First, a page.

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Death at foot of Aedas tower could lead to corporate manslaughter charge

The inquest into the death of a man crushed by a lorry that blew over at the foot of Aedas’ Bridgewater Tower in Leeds has been adjourned so prosecutors can consider corporate manslaughter charges

Last March Ed Slaney, 36, was killed and when a lorry ‘floated through the air like a hot-air balloon’ in gale-force winds and landed on him close to the landmark skyscraper.

Dangerous winds around the base of the 32-storey skyscraper – the tallest tower in Yorkshire – were reported shortly after it opened in 2007. In July 2008 the AJ reported that Aedas was potentially looking at adding ‘fins’ to the building and trying to ‘identify possible solutions’ to what Leeds City Council described as a ‘wind-tunnel effect’. The inquest was told of a series of wind-related incidents, which include a report of a policeman being blown off his bicycle.

This morning (10 February), on the second day of the inquest, after hearing evidence about the design and construction of the building, coroner Melanie Williamson said: ‘I’m concerned there may be an offence of corporate manslaughter by one or more of the organisations.

‘I’m obliged to adjourn this inquest pending further inquiries by the Crown Prosecution Service.’

On the day of Slaney’s death ‘freakishly high’ speeds of between 67mph and 79mph were recorded at Bridgewater Place.

A spokesperson for Leeds City Council, which has been working with the developer to try to mitigate ‘wind generated’ issues, said: ‘We are surprised and disappointed by the coroner’s decision. The police investigation carried out before the inquest resumed was full and thorough and it found that the council had been proactive in recognising the issues and reacting to them.

‘We are working urgently with the developer to achieve the best solution to the wind generated problems around Bridgewater Place to ensure the safety of highway users. This was a tragic incident and we convey our deepest condolences to the family.’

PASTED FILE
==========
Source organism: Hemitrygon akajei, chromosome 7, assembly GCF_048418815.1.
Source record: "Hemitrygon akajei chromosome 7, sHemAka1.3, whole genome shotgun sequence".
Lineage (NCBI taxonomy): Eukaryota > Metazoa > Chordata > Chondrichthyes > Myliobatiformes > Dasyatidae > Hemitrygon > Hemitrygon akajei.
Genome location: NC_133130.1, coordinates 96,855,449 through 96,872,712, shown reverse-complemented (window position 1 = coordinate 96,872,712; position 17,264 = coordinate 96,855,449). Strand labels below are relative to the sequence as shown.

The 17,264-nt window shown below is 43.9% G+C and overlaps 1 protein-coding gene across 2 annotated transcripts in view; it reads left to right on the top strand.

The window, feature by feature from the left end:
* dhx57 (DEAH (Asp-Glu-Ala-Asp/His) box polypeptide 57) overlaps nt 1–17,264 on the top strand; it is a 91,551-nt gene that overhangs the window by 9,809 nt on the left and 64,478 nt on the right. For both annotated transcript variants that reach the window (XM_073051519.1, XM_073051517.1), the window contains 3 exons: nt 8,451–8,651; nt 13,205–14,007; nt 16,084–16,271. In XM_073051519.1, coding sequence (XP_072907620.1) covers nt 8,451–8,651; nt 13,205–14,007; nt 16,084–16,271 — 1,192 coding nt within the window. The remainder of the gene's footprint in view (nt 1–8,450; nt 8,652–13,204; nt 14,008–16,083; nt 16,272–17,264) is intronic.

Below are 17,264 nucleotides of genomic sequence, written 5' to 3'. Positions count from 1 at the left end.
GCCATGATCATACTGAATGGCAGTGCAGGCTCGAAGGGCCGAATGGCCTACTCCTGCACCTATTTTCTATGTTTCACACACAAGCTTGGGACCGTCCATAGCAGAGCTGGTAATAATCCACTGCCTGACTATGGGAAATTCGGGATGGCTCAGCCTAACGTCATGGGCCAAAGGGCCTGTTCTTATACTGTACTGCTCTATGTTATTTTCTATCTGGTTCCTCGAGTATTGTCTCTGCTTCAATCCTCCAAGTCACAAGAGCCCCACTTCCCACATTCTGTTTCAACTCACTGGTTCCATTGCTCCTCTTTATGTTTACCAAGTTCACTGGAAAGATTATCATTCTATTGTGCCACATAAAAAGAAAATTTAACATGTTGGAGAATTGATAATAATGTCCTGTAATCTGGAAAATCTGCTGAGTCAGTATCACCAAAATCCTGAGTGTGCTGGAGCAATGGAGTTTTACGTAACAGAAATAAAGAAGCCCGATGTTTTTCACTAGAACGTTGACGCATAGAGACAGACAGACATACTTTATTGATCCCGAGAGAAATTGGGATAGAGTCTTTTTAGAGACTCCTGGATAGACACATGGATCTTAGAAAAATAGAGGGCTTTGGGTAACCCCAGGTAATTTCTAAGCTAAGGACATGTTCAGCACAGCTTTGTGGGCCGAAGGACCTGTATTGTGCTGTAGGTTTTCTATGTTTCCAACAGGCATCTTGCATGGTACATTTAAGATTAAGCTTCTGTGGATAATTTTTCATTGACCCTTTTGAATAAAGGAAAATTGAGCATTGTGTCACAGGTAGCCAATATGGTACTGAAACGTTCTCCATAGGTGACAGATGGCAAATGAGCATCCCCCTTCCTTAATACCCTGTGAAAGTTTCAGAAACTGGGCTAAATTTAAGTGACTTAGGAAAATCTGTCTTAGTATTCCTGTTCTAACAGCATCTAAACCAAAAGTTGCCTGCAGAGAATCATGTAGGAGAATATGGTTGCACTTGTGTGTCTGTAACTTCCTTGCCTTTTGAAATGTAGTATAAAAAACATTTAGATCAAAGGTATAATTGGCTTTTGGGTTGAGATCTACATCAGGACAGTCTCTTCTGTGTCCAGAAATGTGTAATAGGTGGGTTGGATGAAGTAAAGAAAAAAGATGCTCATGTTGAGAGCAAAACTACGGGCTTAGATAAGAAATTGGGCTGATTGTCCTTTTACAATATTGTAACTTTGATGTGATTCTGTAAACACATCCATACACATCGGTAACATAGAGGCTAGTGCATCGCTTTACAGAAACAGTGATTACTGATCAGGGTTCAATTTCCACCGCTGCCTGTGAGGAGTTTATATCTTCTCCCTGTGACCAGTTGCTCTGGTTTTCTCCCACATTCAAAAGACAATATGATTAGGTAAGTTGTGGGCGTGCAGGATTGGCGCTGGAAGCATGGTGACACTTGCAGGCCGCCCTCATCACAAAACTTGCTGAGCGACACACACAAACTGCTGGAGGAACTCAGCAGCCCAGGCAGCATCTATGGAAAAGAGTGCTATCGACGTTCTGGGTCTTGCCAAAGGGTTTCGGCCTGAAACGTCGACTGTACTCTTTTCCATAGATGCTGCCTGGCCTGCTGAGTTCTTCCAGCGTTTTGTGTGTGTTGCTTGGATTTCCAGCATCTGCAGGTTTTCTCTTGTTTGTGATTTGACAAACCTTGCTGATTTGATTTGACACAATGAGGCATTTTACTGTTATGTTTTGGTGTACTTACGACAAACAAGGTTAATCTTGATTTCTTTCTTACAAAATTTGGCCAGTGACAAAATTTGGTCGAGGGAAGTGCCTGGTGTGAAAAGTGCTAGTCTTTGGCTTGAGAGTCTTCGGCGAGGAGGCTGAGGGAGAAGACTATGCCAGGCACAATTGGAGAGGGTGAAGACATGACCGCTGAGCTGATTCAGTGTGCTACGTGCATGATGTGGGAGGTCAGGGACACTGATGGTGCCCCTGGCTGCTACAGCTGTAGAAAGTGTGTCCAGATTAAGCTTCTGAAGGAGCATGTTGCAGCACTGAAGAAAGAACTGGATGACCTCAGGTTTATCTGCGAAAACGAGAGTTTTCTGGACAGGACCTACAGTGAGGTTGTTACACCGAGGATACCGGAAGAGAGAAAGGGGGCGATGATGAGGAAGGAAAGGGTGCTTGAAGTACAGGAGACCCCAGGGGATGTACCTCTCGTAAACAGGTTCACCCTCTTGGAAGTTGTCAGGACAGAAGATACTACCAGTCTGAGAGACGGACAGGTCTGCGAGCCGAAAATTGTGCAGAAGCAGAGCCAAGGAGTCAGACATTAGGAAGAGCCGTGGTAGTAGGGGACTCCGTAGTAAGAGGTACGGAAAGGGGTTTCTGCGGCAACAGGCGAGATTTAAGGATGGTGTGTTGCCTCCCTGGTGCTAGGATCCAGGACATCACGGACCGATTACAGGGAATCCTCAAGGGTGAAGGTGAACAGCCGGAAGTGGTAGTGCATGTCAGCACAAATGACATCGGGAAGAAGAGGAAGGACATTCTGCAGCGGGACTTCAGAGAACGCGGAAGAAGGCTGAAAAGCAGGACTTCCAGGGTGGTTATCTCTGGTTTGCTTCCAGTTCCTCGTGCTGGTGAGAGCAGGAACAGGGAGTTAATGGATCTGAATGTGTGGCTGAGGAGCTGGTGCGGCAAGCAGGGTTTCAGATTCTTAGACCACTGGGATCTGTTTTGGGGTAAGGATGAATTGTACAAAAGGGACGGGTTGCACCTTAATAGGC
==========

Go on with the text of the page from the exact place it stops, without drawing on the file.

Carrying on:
A spokeswoman for Aedas said: ‘Aedas is not in a position to comment at this time as there has not been sufficient investigation to the causes that have led to this tragic incident.’

A spokesperson for the developer of Bridgewater Place, Bridgewater Place Ltd, said: ‘As originally stated, all building and planning regulations were fully adhered to in the development of Bridgewater Place. As part of the requirements for obtaining planning permission, Leeds City Council specifically requested that a comprehensive wind tunnel analysis was conducted to assess the effect of the building on the surrounding area.

‘This was carried out by the Building Research Establishment (BRE) and was required prior to construction starting on site.’

An investigation by the Yorkshire Post last year (2011) uncovered a catalogue of ‘alleged wind-related incidents’ which had occured since the building completed in 2007.

Examples of the reported incidents:

  • a woman needed 10 stitches to a knee injury and suffered a torn liver, internal bleeding and burns to her chest from soup she was carrying when she was blown off her feet and into a wall, according to her solicitors.
  • a police officer was blown from his bike near Bridgewater Place in December 2009.
  • a buggy with a three-month-old child was blown over while crossing the road in January 2011.
  • two women seen ‘clinging to lampposts’ in high winds in February 2011.

Readers' comments (1)

  • I believe that considering the seriousness of potential consequences as shown in the above article, that all tall buildings should also come under the scrutiny of an additional independent specialist technical panel (to plans panel) when submitted for planning approval, which can examine in detail the changes made to local environments. I am no expert in these matters but the verbal descriptions attributed to windspeeds in technical data are often described as very much open to interpretation - such as 'brisk business walking' 0r 'inconvenient' to pedestrians - and could mean different things to different people - however, a specialist panel would understand fully and interpret and advise correctly.

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